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Atomic R:9.22 Review: Excellent in All Conditions (Very Long)

post #1 of 3
Thread Starter 
Ski Make: Atomic
Ski Model: R:9.22
Ski Length: 180 cm
Snow Conditions Used In: Fresh Powder, Cut-up Powder, Hard Groomed snow, Fresh Coast Range Concrete
Number of Days Used: 5
Your Ability: Low Expert (level 8)
How Many Years Have You Been Skiing: 20
Avg. Days per Year Skiing: 5-10
Other Skis You Like: Rossignol Bandit XX
Your Height/Weight: 6'5"/240 lbs

Woohoooo! Finally got to ski 5 days at Whistler on my new Atomic R:9.22 with Atomic R412 bindings. In those 5 days I got to ski virtually all snow conditions.

Days 1&2: Whistler got 151 cm of fresh snow on the two days before I arrived, and it was still snowing on my first day skiing. This was cold, light powder snow. I got a few runs in on parts of the mountain closed during the storm and opened up on my first day - 5 feet of fresh powder! I do not think any ski could hold my weight up in that much snow. I tried to keep some momentum going to try to get some float, but a snow snake caught my ankles and I face planted (right under the lift!). Ten minutes were spent furiously digging for one of my skis before I finally found it.

Later in the trip I found some shallower fresh powder (1 foot) and the R:9.22s floated nicely in this more reasonable quantity of snow. The skis also performed well in the cut-up powder, staying up and motoring through the snow.

Powder Grade: B+

Days 3&4: Much of the new snow had been cut-up off-piste and groomed on-piste. Time for some speed skiing on the groomed. On day 3 I took a level 7/8 mountain tour with some Whistler Mountain Hosts. We skied fast, we skied hard and we covered much of the mountain, from Alpine bowls to the Dave Murray Downhill and everything in between. The Atomics were GREAT on hard snow, very quick edge-to-edge (quicker than the Bandit XX due to a slightly narrower waist), excellent in short-radius turns, and had absolute cat-claw grip on hard-pack.

On day 4, my friend and I got up early in search of maximum vertical feet. We made it out while all the runs were freshly groomed, it was cold, the sun was out, and there were no lines. We did 10,000 vertical feet before 10AM, 20,000 vertical before lunch, and finished the day with nearly 35,000 vertical feet. The Atomics turned so easily that my legs did not even burn that night. Early in the morning, we did 8,000 vertical feet without stopping (4x2,000 vert runs, skied right on to the chairs without waiting in line) and it was effortless!

Hard Snow Grade: A+

Day 5: Time for Coast Range Concrete! 8 inches of wet, sticky heavy snow fell overnight and continued at quite a clip all day. Conditions were very variable, with patches of hard pack underneath the slop. The Atomics carved through the wet snow without difficulty. They never got pushed around, never took a nose dive, never lost an edge when hitting the hard pack. Despite the heavy snow, my legs were in heaven - the skis were doing all the work!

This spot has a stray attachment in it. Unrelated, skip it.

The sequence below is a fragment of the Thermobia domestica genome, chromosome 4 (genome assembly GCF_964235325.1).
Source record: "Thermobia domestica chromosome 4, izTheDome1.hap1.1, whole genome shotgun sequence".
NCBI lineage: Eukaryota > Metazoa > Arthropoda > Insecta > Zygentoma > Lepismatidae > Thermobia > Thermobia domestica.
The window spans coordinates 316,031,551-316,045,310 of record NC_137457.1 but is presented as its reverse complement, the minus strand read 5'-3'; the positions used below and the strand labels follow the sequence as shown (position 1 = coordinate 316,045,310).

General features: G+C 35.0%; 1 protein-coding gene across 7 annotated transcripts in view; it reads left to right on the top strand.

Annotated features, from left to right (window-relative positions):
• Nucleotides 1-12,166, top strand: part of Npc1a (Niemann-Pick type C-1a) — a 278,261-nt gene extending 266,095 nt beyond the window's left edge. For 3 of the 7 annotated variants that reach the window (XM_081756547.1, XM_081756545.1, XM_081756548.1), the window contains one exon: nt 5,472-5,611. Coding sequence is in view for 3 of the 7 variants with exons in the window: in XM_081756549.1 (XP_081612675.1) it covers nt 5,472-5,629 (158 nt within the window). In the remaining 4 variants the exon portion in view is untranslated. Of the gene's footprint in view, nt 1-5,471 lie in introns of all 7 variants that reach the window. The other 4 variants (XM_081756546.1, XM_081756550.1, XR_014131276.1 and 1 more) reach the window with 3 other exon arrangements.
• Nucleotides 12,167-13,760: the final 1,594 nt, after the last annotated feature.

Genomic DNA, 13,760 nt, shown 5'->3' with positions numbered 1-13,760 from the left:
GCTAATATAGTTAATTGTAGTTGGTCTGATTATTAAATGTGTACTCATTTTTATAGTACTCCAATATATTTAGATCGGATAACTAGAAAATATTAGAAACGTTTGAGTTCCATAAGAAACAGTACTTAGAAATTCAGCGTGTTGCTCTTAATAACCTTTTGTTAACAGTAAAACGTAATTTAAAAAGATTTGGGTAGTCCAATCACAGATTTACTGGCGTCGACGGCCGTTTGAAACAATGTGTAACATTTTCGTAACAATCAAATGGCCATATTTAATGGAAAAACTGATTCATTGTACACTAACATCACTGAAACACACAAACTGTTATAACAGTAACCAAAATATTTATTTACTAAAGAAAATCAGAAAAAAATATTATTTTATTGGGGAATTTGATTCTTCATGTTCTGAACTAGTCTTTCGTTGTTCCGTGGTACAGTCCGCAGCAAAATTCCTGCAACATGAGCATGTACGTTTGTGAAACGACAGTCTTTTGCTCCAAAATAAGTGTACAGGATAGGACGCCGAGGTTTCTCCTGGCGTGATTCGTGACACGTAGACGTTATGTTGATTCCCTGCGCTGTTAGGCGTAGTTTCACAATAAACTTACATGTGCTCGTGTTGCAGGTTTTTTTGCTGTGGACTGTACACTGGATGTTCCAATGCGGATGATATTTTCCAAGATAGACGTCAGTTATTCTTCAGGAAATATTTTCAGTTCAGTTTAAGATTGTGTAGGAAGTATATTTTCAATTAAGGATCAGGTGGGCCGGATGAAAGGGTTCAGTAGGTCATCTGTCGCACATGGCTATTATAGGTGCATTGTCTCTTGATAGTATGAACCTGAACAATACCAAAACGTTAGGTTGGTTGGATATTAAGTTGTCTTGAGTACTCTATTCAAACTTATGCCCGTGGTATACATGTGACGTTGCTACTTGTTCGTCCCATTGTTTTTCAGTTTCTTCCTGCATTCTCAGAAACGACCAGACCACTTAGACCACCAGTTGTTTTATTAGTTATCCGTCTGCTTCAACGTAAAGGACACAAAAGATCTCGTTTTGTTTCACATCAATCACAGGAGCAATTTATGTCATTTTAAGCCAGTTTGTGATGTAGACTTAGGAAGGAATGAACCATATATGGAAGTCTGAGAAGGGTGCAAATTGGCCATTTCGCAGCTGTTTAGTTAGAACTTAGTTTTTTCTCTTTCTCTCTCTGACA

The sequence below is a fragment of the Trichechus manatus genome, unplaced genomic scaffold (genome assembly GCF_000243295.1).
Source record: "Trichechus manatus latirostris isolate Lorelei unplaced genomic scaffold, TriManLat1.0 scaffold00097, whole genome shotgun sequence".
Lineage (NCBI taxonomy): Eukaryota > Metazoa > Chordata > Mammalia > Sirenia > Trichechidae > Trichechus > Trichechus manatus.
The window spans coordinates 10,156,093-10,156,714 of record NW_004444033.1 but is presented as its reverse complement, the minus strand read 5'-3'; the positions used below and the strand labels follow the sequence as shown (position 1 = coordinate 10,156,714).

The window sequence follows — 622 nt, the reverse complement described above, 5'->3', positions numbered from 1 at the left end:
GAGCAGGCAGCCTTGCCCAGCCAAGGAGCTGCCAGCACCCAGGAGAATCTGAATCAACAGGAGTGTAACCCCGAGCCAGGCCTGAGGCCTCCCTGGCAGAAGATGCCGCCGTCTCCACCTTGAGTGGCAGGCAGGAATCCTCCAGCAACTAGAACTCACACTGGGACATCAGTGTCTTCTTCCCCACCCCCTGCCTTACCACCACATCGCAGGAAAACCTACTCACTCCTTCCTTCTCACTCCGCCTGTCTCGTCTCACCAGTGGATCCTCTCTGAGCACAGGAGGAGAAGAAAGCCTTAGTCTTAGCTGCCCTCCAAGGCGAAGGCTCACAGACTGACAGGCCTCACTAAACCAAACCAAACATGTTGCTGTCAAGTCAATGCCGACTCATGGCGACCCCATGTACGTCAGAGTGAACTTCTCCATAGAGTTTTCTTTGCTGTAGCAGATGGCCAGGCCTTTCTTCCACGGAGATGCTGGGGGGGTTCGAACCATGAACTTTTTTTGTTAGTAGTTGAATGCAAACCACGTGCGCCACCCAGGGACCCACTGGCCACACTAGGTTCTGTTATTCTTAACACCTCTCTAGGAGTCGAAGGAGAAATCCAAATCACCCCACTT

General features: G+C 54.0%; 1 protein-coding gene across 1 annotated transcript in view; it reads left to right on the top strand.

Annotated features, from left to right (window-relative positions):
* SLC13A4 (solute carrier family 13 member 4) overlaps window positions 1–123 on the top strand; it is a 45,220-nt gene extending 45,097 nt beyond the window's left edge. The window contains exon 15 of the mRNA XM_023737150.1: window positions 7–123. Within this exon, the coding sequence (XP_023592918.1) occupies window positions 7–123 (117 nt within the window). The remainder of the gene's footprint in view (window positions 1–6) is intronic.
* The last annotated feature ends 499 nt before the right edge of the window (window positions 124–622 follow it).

Crud Grade: A+

Bindings: The Atomic bindings allow you to move the binding back and forth on the ski through 4 different positions (>1" difference between fore and aft positions). I skied the first day on the position second from the front, and then moved to the front position on day 2. I was so thrilled with how responsive the skis were in this position I never tried any of the others.

1) Skis very squirelly when trying to run straight. I got into a tuck a few times on the flats and the skis were all over the place underneath me. As long as they are turning they are happy.
2) Tails are softer than I am used to. I am coming off 10 year-old Salomon S9000 3S slalom racers (~205cm) which are very stiff in the tail, and pack a lot of rebound. The Atomics obviously do not launch me out of turns like the Salomons did, but the amount of rebound was still great, even for a big guy like me. However, sometimes I found myself falling into the backseat without the stiffness in the tails throwing me forward again - I need to correct this on future outings.
3) Even with all the new snow at Whistler, I hit a lot of rocks : Who would you recommend in the Seattle area for some basework (just some shallow gouges)?

Overall these skis are very versatile, and really shine on hard snow and moderate amounts of powder and crud. I would highly recommend them for the skier who likes to ski the whole mountain and does not routinely stray beyond ski area boundaries.

[ January 02, 2003, 10:31 PM: Message edited by: dbergstrom ]
post #2 of 3
I do also own R:9.22 at 180. The review is excellent.
Regarding your question about repair places:
I repair at Sturtevant's, Bellevue or
at SKI & BIKE, Bothell(www.bikesale.com).
Both of them do good job. (They both repaired
once my 922 in this season : ).
It will costs you $30(base fix). Though if it is deep core
shots it could be more expensive.
BTW, my other skis is K2 Enemy at 173. I love them more
than 922. They are stiffer and quicker.
They are relatively not expensive.
In my opinion they perform better in bumps and crude
than some high end Atomics(922,1020) and Volkls(g3).

post #3 of 3

Great review !...thanks...just what I was looking for.

I was wondering if you had tried them in another length?..I myself have just bought a pair at the same length and am considerably lighter(185-190lbs) on a 5'9" frame(male). I havent skied them yet but 180cm's seems short for your size and was wondering if they ski short and perhaps a another length for me might do me well(shorter)??
Your level and terrain choices seem quite comparable to mine.
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